ONWUASOANYA FCC JONES
Every right thinking Imolite and indeed every good citizen of the world would want it's government to succeed, not at stealing money or making lives miserable for its citizens, but at delivering good projects and meeting other needs of its citizens. While a good media and even propaganda unit may be an understandable investment by any government - after all, the so-called advanced democracies could break a bank to get the right public relations - however, it mustn't be all a government succeeds at.
Pictures of newly asphalted Imo roads have been trending on social media, with those, who like me, never attended any engineering class in their lives, churning out desperately strewn analyses of how these roads will last a century and how the best engineering codes were observed in their construction or rehabilitation. I wouldn't be a cynic, so, I pray these analyses are eventually proven true by the time the rains come and go.
In my quiet times, I cringe at the fact that some roads built years before I was born and few built, when I was just a toddler are still there and comparatively smooth, while others built few months or years ago have already washed off, and people are wondering if it were sane humans who did the job or some insane fraudsters had a party on the roads?
If the outcome we saw with roads constructed by the Hope Uzodimma administration during or about the sunset of the rains is anything to go by, then we may have to be careful about our praises for these sweet smelling and beautifully marked asphalts on some roads in Owerri, the capital city.
Those who have some living conscience in them would have learnt to appreciate Owelle Rochas Okoricha, a little more. Yes, a number of the roads he built were not of the best quality, imaginable. But, that man met a State ravaged by erosions, with hardly a single stretch of 10 kilometers of smoothly motorable road anywhere in the State. He threw himself into work, wanting to solve every problem at the same time. It is still on record that no governor in the history of Nigeria, ever came close to doing the number of roads Rochas did in Imo State in his eight years as governor. Even if the entire Federal government budget was given to Imo, there was no how, he would have been able to achieve the expected standard of roads, given, the quantity, he undertook. Yet, there was free education, Imo workers were been promptly paid, and their pay was bigger than at least those of workers from at 27 other States of the Federation, buildings were rising up in every corner of the State and there was hardly a strike action that lasted beyond a week or two in the eighty years he was governor. Indeed, the Rochas pattern needs understudying by anyone who wants to succeed in governance. Yes, you will need tweaking the strategies in a few areas, but you certainly need his driving spirit, his courage and his kind of vision to achieve any little in governance.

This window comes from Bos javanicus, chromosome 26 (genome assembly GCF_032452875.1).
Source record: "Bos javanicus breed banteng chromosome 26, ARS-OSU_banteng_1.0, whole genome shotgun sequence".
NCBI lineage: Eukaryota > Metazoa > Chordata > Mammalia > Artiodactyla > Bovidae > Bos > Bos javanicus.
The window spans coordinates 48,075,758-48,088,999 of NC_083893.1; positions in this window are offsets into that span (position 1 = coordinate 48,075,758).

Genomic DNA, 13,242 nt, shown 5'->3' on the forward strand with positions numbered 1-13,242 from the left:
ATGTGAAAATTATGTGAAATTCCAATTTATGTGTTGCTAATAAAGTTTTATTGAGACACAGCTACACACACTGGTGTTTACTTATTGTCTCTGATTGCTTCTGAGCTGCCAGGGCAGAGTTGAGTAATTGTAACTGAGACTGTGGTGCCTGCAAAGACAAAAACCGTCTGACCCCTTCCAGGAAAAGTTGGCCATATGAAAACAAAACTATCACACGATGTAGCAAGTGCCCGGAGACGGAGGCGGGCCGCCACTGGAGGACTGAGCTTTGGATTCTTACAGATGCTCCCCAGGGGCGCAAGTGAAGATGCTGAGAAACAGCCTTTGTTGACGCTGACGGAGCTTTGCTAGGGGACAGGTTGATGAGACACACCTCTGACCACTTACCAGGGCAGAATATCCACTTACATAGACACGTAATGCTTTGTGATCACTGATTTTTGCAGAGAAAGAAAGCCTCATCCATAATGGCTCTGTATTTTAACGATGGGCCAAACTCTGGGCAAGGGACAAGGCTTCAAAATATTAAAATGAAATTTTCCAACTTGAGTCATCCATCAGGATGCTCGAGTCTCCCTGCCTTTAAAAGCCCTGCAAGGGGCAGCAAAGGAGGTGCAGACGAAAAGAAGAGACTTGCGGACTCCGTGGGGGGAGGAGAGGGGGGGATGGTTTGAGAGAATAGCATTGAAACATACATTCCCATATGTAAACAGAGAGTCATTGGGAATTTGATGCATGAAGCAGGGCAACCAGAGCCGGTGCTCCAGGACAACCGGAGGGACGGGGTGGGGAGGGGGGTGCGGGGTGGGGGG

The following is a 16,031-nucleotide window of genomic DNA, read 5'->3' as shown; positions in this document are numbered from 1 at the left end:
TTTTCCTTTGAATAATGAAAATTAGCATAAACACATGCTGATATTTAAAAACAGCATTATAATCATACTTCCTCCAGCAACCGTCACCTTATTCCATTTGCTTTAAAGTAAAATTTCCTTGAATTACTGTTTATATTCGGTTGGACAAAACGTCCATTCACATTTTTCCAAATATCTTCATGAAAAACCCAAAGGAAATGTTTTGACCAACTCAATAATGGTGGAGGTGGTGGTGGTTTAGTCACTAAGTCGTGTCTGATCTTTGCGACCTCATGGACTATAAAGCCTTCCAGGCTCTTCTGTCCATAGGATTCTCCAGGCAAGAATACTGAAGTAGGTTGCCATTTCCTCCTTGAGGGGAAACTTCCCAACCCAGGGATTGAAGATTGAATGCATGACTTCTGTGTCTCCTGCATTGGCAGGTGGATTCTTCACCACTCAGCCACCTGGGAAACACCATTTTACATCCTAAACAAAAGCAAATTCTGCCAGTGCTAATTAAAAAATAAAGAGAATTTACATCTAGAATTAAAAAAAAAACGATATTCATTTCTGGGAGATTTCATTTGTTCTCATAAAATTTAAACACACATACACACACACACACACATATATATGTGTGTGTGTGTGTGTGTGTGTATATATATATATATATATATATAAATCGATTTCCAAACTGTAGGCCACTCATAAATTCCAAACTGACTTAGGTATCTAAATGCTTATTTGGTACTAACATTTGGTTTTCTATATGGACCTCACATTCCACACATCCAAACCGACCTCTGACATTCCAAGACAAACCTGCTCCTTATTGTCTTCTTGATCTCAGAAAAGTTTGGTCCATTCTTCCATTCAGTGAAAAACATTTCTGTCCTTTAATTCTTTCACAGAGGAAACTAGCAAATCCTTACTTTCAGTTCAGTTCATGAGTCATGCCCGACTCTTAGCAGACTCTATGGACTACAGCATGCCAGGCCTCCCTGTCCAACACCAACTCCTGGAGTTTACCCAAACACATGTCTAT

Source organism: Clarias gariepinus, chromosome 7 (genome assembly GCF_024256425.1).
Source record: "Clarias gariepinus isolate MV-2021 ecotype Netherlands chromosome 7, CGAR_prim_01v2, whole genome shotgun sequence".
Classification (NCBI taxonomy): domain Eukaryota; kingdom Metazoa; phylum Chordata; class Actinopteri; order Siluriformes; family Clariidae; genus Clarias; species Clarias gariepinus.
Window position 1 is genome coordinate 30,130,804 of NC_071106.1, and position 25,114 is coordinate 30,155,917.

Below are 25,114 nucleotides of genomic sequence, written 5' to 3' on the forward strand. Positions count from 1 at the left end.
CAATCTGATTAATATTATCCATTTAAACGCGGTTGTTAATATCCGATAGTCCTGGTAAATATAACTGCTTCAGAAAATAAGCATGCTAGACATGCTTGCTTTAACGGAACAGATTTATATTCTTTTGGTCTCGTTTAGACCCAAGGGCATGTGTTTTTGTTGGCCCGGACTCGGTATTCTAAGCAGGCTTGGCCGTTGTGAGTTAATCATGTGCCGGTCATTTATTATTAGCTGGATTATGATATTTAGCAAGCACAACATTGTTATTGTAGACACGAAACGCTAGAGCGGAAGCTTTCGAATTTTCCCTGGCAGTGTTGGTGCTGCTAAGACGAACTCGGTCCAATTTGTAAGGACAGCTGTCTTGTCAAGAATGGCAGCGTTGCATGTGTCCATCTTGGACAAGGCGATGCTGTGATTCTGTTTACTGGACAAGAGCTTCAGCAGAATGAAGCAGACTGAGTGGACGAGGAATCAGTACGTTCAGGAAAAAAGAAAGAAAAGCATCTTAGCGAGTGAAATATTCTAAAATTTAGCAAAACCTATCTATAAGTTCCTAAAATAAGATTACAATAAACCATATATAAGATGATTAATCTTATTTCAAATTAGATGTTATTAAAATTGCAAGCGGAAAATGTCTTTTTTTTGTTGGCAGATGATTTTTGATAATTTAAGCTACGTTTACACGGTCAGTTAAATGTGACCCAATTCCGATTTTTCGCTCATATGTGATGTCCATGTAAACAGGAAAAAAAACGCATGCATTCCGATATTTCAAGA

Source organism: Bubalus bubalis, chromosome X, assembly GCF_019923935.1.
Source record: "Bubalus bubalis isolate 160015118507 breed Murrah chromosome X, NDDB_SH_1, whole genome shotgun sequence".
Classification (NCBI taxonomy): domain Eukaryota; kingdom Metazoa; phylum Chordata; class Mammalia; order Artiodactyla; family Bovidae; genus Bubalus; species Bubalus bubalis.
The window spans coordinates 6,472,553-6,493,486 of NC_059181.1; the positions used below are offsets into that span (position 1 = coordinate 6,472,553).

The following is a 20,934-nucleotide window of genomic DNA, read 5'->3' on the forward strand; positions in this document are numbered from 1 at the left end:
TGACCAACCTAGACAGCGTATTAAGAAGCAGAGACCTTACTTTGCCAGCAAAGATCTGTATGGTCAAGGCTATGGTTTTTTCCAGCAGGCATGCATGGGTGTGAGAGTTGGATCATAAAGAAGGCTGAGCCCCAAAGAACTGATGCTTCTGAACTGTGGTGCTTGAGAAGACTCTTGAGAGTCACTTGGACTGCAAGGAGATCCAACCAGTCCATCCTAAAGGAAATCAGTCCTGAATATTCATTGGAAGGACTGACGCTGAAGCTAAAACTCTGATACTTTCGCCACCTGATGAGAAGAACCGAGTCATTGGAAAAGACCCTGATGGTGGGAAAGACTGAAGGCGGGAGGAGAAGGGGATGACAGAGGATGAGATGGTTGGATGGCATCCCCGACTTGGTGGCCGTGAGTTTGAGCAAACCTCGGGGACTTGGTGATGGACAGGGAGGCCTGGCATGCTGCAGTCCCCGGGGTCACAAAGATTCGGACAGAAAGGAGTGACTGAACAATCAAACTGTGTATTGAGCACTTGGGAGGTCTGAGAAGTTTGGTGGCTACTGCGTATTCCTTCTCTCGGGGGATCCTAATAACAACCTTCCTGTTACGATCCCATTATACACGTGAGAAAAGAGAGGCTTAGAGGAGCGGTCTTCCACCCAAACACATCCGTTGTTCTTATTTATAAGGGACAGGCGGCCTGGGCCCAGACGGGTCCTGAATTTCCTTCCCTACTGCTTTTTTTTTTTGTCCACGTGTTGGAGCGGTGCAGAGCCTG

Uzodimma's media team is in a dangerous haste to plant a favourable narrative over the outcome of the meeting between the NLC delegation to Imo State and the State government, but like everything done in bad faith and rushed, they are embarrassing the government further. By forging a crap in the name of a communique, Uzodimma's men are hitting home the narrative in many quarters, that the governor believes in cutting corners and manipulating processes. This is very unfortunate.
One thing that is very clear from the parley between the NLC and the State government is that, like I predicted, the governor was forced to eat his words. Chilakpu remains the Chairman of NLC in Imo State and Mr. Uchehara, like a frightened or humiliated dog, has ran into his closet, with his tails tucked into his anus. The governor who was quoted as saying that; "Chilakpu is an impostor" has been forced to sit in a meeting, through his representatives, with the same Chilakpu as State. Nothing could be more embarrassing. Let's hope lessons have been learnt.
The Uzodimma administration officials also conceded to the argument of Imo labour union and activists that thousands of Imo workers are still being owed, while there are discrepancies in the payment of some, and delays, underpayment and staggered payment for some workers and pensioners. The only new thing is that the government has accepted to look into this, and quickly resolve the issue. This is the ground on which the strike action will be called off. By the way, did I forget to tell you that our governor who had vehemently denounced the strike action, called of course, by Chilakpu, has finally accepted that there was a strike, hence, the negotiation for it to be called off. And workers are no longer being threatened with no-work, no pay, authoritarian rehash. Let lessons be learnt.
I will be attending a church for the first time in many years today. While I don't trust the managers of today's churches, any bit, as they are not very different from politicians, I still believe that God's ears are in the Church, especially before the Blessed sacrament. So, I will be praying for Imo in the Church today. I will be asking God not to allow the rains to wash off our roads again and I will be praying that my governor doesn't backtrack on whatever agreement he has reached with these labour leaders. And, even though, I am going to be worshipping in a Catholic Church, I will be employing the prayer pattern of the pentecostals to send down holy ghost fire against Chilakpu or any other labour leader who decides to betray the collective struggle of the workers. May any money they collect to betray innocent workers, become a plague to them and anyone who supports this betrayal. In Jesus name, Amen.
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